Since recording their wonderfully dreary debut LP, Raleigh's Old Bricks have expanded from a duo of best friends to a four-piece featuring the members of Motor Skills. The result is not only a bigger sound but one that also harbors more tension and power, as if the band's hand-wringing has suddenly become—by sheer volume, force and intricacy—more than a gesture. This is the soft launch of the band's fantastic second LP; they'll have handmade copies on hand, with a proper release likely to follow. Wild Wild Geese and Nests open. $6/ 10 p.m. —Grayson Currin


Not to slight the enjoyable guy-led girl-group shenanigans of Hunx and His Punx, but the real star of this show is Shannon Shaw. If you show up only on time for the headliner, you'll see her playing bass and offering some brassy backup vox for the aforementioned Hunx. You might even wonder what she could do fronting her own band. That's why you need to be there for Shannon and the Clams' set. As the Clams' hyper-charismatic frontwoman, Shaw delivers no-bullshit tunes and no-holds-barred hollering that shows all the tough-talking boys who's really leading the pack. With Last Year's Men. $10/ 9 p.m. —David Raposa



From: Denmark
Since: Early '00s
Claim to fame: Thunderously sweet '50s throwbacks

The two combatants here deliver blown-out rock revivalism with different pedigrees. Internationally known Danish duo the Raveonettes borrow their melodies from Buddy Holly and the like, but while their tunes aim for the sugary-sweet melodrama of classic '50s hits, the two cover it all in a caustic wall of sound that adds grit to excess. Theirs is an overload that delivers bliss with overindulgence. Syrupy tones writhe and shriek in bursts best heard at extreme volume. At their finest, they merge desire and regret into one loud, lusty release. With Tamaryn. At CAT'S CRADLE. $17/ 9 p.m.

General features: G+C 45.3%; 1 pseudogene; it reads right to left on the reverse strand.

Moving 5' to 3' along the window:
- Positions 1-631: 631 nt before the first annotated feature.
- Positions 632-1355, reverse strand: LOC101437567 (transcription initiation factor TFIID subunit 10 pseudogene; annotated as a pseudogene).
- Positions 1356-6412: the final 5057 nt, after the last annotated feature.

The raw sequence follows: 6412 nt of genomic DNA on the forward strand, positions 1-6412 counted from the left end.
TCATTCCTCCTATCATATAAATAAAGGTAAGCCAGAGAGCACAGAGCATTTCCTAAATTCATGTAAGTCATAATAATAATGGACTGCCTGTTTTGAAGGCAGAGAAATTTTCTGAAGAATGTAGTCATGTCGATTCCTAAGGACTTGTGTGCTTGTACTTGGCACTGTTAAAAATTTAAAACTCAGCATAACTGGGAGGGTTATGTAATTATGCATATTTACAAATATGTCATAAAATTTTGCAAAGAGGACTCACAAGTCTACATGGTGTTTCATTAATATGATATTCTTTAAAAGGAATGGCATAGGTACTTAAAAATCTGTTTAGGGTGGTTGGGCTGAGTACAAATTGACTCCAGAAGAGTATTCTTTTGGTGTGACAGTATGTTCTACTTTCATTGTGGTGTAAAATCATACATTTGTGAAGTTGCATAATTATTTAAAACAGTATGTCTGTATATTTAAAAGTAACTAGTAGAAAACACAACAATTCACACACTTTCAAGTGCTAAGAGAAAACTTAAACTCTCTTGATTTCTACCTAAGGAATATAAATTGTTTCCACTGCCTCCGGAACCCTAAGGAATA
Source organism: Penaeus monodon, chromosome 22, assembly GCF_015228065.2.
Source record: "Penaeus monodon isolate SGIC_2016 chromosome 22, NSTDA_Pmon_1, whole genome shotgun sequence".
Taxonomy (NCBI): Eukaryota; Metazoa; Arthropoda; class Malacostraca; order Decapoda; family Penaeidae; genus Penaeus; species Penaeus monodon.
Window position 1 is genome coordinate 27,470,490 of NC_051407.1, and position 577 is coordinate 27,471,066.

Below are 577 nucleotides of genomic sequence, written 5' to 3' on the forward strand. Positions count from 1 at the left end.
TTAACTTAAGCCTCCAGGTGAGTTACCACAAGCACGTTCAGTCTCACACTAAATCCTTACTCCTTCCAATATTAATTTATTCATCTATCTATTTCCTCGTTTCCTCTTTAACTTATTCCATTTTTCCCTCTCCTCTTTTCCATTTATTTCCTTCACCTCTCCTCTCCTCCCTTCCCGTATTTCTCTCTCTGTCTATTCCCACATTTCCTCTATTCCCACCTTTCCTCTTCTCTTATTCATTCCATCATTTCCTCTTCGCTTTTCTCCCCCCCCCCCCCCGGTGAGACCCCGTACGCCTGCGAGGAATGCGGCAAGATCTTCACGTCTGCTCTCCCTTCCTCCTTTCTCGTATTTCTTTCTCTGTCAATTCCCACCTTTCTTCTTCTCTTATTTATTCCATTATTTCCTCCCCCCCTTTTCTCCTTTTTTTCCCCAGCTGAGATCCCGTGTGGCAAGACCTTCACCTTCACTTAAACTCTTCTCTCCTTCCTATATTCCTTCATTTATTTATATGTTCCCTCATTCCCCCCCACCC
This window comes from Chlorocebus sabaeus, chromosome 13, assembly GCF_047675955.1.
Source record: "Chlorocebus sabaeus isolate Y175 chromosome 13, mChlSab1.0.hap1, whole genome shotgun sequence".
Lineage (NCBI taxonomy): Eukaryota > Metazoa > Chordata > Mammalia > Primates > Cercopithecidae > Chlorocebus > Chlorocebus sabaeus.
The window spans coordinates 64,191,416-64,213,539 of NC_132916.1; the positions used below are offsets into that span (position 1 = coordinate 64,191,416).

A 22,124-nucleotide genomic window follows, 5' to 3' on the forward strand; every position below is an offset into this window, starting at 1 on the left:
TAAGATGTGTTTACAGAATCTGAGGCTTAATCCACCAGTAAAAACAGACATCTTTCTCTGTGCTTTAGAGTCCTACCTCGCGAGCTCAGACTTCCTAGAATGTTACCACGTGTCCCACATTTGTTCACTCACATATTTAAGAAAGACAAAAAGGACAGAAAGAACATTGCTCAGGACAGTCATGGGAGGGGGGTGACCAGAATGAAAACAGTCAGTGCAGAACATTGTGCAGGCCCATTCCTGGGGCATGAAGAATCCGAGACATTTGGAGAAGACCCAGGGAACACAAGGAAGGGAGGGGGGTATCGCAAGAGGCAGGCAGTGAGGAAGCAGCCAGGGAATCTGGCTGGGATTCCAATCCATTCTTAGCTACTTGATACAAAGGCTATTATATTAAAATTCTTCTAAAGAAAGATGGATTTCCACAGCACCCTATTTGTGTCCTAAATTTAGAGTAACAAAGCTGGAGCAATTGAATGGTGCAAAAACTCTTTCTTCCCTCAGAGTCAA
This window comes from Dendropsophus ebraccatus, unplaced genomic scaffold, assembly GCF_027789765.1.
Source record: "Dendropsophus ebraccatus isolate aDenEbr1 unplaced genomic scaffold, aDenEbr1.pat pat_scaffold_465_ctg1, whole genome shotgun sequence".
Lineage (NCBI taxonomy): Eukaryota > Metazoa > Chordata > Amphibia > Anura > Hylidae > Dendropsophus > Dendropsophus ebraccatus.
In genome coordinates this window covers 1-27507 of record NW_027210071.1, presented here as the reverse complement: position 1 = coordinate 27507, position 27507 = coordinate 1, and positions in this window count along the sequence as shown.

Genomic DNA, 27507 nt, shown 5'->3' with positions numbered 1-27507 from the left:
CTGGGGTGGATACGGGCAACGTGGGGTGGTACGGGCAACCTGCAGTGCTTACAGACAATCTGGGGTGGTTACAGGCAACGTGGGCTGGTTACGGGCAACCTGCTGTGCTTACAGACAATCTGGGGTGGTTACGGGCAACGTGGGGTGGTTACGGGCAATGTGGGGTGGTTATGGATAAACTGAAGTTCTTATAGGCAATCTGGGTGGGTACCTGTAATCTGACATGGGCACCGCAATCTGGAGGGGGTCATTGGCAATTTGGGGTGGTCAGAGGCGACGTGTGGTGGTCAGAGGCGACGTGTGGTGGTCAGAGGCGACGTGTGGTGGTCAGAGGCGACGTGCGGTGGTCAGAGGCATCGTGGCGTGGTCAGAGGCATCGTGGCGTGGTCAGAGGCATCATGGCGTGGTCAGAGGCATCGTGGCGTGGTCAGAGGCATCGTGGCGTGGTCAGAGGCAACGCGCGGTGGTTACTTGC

From: Chapel Hill
Since: Late '00s
Claim to fame: Studied yet feisty '60s garage history lessons

Chapel Hill's Thee Dirtybeats are more academic, but they still pack enough raucous energy to justify their name. The band's approach is impeccably studied. Drummer Ken Friedman has compiled three volumes of rough gems with the Tobacco-A-Go-Go series, and it shows here. The rhythm and timing points to early hard-edged psychedelic experiments by '60s bands like The Seeds and The Standells. Thee Dirtybeats also possess the power of more modern iterations, booming with lead-heavy bass and aggressive, distorted shredding. It makes for tight, punchy rock best suited for those familiar with garage history. Those who care more about feelings are better off at the Cradle. With The Old One-Two and Phatlynx. At THE CASBAH. $5/ 9 p.m. —Jordan Lawrence